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Spear Phishing: Identity Theft’s New Black


The New Threat: Spear Phishing

Most people have heard about phishing – the practice of using fraudulent emails to gain access to personal information for the purpose of identity theft. But like any activity, an occasional update in the process is needed. Spear phishing is the new black in identity theft.

The term phishing was coined because of the way that criminals try to gain access to personal information – basically, they cast out a bunch of bait in the form of fraudulent emails, and wait to see who bites. Spear phishing, however, is more targeted.

Just a fisherman would use a spear to target a single fish, spear phishing targets individuals. Whereas criminals might send a single, mass e-mail to a couple hundred thousand people in a phishing attack, spear phishing attacks are customized and sent to a single person at a time.

The spear phishing email usually contains personal information such as a name or some tidbit about employment. They are also unique emails, rather than being the mass “your bank account has been compromised,” type emails that are more common in phishing.

For example, one instance of spear phishing targeted corporate executives with personalized emails about a legal case in which the recipient of the message was allegedly being sued. It was a new scam, so it was easy for executives to assume that it was legitimate and click the link provided in the message. And that’s the point at which the spear pierces the target.

How It Works

A spear phishing email usually includes a link that leads to a spoofed, or fake, web site that requests personal information. It all looks very legitimate, and sometimes even the experts are fooled by spear phishing emails. When the recipient of the message clicks through the link they’re taken to a page on the Web that looks so legitimate it can be hard for even seasoned security professionals to tell it’s a setup.

Other spear phishing emails may contain a downloadable file. They’re just as convincing, often appearing to come from an employer or someone else that’s equally legitimate. But the file contains malware of some kind that, once downloaded to your computer, collects your personal information and transmits it to the criminal when you’re online.

Spear phishing is a difficult scam to catch because the criminals that use this method of stealing identities put extra time and effort into the process. It requires research to gain access to enough information to make you believe the spear phishing email is real, plus it takes time to put together the web sites and messages that are used as bait. The pay-off however, is usually much greater than the rewards of a simple phishing attack.

So, how do you protect yourself?

There’s no guarantee that you can protect yourself from a spear phishing attack. The criminals that use this method are intent on gaining access to your identity, and they’re willing to put in the hard work to reach pay-off. And that means that spear phishing emails are very difficult to tell from any other email that might land in your in-box.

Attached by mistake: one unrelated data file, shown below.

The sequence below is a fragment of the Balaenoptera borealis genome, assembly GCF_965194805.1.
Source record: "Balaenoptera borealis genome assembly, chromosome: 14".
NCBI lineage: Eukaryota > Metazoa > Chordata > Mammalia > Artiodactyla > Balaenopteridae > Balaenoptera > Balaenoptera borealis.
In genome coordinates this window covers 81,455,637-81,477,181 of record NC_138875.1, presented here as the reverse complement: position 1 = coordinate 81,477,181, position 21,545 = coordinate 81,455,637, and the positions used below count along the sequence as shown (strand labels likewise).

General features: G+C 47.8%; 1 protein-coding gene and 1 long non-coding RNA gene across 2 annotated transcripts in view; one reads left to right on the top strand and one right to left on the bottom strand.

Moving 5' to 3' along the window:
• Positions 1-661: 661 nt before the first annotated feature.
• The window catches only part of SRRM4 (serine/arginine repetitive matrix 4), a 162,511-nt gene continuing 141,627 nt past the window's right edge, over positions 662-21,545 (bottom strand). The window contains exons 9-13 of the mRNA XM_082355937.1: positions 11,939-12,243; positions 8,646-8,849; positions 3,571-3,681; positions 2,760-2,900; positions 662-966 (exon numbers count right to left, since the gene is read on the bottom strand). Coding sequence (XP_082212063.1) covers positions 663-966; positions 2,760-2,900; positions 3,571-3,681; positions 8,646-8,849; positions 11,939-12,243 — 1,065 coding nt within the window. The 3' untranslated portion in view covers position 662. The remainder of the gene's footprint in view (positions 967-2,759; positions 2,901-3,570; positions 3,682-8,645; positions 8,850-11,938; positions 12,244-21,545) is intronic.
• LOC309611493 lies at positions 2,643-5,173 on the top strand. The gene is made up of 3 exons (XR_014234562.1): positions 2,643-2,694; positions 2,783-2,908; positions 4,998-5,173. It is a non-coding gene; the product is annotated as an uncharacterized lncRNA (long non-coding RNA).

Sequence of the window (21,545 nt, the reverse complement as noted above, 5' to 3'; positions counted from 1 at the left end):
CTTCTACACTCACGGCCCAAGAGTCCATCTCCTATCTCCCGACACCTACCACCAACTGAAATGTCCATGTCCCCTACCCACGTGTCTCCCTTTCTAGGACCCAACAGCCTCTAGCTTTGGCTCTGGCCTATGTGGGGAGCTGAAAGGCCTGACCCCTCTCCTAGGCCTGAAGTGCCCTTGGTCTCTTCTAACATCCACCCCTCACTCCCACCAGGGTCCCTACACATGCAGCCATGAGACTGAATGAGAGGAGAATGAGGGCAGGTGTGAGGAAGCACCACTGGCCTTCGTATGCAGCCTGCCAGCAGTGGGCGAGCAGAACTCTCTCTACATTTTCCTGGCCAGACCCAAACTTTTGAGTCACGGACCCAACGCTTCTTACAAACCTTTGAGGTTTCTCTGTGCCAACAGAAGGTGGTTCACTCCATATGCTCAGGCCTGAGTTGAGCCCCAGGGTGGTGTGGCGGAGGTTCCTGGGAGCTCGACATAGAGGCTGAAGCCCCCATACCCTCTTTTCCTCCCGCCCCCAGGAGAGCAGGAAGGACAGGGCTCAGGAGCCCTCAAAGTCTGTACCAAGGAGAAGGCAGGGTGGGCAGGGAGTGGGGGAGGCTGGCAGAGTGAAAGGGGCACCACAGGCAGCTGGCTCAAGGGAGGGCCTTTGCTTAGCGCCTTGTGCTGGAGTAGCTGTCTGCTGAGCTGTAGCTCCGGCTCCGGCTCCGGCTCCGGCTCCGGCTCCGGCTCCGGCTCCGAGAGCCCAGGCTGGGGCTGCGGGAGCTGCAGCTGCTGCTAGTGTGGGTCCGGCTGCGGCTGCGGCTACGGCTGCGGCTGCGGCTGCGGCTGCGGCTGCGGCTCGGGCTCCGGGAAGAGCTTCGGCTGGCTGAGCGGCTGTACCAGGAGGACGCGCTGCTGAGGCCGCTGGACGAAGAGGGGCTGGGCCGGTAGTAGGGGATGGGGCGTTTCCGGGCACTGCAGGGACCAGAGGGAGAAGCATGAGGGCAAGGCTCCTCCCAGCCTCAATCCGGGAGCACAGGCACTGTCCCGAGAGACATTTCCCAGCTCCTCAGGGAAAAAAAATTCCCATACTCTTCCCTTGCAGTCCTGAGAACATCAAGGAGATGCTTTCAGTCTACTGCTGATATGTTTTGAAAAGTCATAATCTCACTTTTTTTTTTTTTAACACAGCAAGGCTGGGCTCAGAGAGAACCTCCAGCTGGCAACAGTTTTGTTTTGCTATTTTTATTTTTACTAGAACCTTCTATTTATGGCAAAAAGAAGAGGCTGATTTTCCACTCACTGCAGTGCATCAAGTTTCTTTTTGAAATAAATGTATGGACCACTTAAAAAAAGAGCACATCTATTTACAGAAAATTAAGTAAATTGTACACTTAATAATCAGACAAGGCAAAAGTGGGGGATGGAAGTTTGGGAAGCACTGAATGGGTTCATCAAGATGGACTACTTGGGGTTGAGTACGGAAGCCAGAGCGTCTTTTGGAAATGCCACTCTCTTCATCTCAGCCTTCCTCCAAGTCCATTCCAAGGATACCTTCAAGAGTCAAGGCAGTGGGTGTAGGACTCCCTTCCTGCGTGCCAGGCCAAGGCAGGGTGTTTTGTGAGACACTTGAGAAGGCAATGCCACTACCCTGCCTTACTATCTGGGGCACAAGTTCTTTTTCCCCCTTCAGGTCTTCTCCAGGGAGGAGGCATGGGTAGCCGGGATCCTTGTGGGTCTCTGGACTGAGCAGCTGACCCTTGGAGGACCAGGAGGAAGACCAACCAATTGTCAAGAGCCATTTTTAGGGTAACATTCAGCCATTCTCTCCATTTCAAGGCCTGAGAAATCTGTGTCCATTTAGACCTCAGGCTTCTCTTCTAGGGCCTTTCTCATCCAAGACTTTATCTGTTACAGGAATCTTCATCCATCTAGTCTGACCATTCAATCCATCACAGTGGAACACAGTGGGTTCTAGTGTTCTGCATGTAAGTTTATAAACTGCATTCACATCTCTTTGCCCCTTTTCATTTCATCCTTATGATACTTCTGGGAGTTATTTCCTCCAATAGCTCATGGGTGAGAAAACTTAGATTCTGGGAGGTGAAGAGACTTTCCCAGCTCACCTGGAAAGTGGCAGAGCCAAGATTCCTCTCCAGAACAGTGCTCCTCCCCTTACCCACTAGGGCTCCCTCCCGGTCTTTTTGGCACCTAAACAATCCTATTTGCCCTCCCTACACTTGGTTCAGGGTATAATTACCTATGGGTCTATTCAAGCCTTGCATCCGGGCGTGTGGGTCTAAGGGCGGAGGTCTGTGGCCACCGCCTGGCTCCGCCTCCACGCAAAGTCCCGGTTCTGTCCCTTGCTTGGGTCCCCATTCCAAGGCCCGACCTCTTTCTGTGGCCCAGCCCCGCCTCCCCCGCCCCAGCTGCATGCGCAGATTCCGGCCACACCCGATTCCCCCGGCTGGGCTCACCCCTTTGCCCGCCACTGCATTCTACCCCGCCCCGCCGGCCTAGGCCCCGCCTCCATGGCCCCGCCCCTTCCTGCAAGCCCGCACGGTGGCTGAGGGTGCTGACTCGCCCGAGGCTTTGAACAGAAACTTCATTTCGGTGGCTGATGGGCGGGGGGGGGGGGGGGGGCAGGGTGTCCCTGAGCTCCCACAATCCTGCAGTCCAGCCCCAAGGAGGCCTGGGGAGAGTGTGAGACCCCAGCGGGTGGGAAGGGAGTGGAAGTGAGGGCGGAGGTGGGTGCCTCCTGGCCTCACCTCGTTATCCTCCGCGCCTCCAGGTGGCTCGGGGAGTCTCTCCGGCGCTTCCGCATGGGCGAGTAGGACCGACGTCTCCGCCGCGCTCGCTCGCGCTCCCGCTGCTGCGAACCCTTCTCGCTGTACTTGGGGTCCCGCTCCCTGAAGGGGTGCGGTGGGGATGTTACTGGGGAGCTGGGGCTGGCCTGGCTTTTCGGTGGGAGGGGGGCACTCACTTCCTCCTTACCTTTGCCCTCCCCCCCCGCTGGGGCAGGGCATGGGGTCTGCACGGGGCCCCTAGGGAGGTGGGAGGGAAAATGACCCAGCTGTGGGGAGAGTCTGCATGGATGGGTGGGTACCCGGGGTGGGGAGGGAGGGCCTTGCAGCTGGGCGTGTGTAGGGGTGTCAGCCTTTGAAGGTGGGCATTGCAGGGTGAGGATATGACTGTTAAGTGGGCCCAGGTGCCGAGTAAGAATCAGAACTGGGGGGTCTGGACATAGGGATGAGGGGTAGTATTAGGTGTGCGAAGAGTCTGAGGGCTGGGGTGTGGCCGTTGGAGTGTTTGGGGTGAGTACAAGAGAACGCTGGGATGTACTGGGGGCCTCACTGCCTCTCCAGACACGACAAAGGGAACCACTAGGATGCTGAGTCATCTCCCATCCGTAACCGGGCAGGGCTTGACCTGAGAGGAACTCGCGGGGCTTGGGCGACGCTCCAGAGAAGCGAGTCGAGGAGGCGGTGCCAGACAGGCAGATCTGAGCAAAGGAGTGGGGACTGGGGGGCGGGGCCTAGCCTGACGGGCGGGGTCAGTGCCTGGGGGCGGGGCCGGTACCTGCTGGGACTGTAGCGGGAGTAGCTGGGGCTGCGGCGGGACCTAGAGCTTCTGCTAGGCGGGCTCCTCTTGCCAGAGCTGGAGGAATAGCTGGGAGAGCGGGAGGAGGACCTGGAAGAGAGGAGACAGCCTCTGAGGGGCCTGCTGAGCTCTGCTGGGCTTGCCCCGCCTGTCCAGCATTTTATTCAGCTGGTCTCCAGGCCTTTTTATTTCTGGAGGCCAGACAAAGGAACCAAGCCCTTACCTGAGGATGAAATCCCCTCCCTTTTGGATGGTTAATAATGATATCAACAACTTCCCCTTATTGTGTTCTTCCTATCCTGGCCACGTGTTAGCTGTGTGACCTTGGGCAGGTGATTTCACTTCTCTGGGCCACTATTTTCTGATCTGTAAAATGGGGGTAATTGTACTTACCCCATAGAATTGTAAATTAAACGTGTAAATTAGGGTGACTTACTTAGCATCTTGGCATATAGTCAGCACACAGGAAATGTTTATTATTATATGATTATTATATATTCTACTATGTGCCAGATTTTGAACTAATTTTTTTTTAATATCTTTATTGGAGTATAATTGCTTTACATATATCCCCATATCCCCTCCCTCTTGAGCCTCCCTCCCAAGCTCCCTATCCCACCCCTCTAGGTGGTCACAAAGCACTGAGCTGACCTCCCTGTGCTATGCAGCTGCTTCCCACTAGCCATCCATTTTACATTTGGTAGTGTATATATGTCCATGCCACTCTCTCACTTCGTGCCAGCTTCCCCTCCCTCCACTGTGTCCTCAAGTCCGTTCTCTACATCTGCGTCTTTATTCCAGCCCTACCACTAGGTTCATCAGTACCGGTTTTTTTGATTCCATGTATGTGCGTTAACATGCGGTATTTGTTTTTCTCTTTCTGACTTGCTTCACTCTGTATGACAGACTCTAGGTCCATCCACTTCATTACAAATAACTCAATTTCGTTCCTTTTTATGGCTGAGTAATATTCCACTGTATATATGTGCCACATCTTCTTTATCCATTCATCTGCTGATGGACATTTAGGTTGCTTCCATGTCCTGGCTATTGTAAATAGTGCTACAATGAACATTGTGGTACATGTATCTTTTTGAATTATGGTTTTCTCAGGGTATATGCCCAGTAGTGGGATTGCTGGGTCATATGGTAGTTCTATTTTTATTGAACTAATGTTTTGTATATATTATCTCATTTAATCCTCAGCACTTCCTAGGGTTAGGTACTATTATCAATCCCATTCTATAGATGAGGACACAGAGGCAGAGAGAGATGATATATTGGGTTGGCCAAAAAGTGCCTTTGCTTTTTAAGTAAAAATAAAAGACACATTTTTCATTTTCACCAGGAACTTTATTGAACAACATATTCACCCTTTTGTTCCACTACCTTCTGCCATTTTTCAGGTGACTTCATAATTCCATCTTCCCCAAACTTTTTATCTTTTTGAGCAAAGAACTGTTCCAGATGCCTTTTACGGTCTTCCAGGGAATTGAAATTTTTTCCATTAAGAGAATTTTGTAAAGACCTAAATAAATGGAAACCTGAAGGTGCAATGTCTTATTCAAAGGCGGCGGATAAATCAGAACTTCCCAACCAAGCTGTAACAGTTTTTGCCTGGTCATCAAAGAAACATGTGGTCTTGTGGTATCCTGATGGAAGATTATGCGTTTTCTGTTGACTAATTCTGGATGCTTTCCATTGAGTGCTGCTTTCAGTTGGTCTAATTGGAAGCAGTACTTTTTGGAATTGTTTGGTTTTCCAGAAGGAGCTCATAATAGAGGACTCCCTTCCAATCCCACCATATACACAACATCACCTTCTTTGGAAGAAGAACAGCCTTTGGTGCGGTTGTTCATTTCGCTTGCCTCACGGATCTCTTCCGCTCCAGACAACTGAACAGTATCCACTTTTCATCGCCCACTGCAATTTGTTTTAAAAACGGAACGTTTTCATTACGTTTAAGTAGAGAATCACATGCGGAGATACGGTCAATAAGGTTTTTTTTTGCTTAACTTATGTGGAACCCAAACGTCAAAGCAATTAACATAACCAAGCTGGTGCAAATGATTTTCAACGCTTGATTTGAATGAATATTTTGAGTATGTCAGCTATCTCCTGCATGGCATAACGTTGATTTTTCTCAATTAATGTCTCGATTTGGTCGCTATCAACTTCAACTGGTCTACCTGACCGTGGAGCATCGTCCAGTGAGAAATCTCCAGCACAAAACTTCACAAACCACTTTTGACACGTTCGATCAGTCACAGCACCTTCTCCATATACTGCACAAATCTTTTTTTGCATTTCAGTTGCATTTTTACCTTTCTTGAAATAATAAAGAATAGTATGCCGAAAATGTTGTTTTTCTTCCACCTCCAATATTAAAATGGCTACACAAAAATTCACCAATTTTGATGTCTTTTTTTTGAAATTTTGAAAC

There is good news. At this time, spear phishing attacks seem to be limited to corporate targets. Nearly all of the spear phishing complaints that have been investigated have come from corporate employees. That’s no reason to let your guard down, though.

As criminals become more adept at spear phishing attacks, their targeting will widen, and individuals will fall into the target zone. It would not be surprising, however, to find that spear phishing was limited to the upper class and the upper middle class. This group of people typically has more resources available, and that’s ultimately what spear phishers are looking for.

For a criminal to be willing to put forth the effort needed to successfully use a spear phishing campaign, the draw has to be big – far more than the $31,000 average for most identity theft cases. That means that if you don’t fall into that group of people who are in the upper and upper-middle class, your chances of becoming a victim are much smaller.

Of course, all of the standard cautions apply: never open attachments for stranger, never click through a link in an email, never assume that just because you know the address the email was sent from means it’s safe. In this day, with identity theft literally running rampant, criminals will use whatever email address they can gain access to.

Also never open an attachment, even from friends, colleagues, or co-workers unless you’re expecting it. An email with an attachment that arrives unexpectedly could certainly contain malware, even if it’s not spear phishing malware. Simply requesting that your friends and co-workers notify you before they send an attachment will reduce your risk of becoming an identity theft victim.

Don’t take any chances; if you receive a message or a phone call that seems out of place, scan it for viruses and keep a close watch on your credit reports. It will be frustrating in the beginning, but it will become a habit, just like locking your doors when you leave. And the damage to your identity that you can save over time will more than make up for the initial inconvenience.

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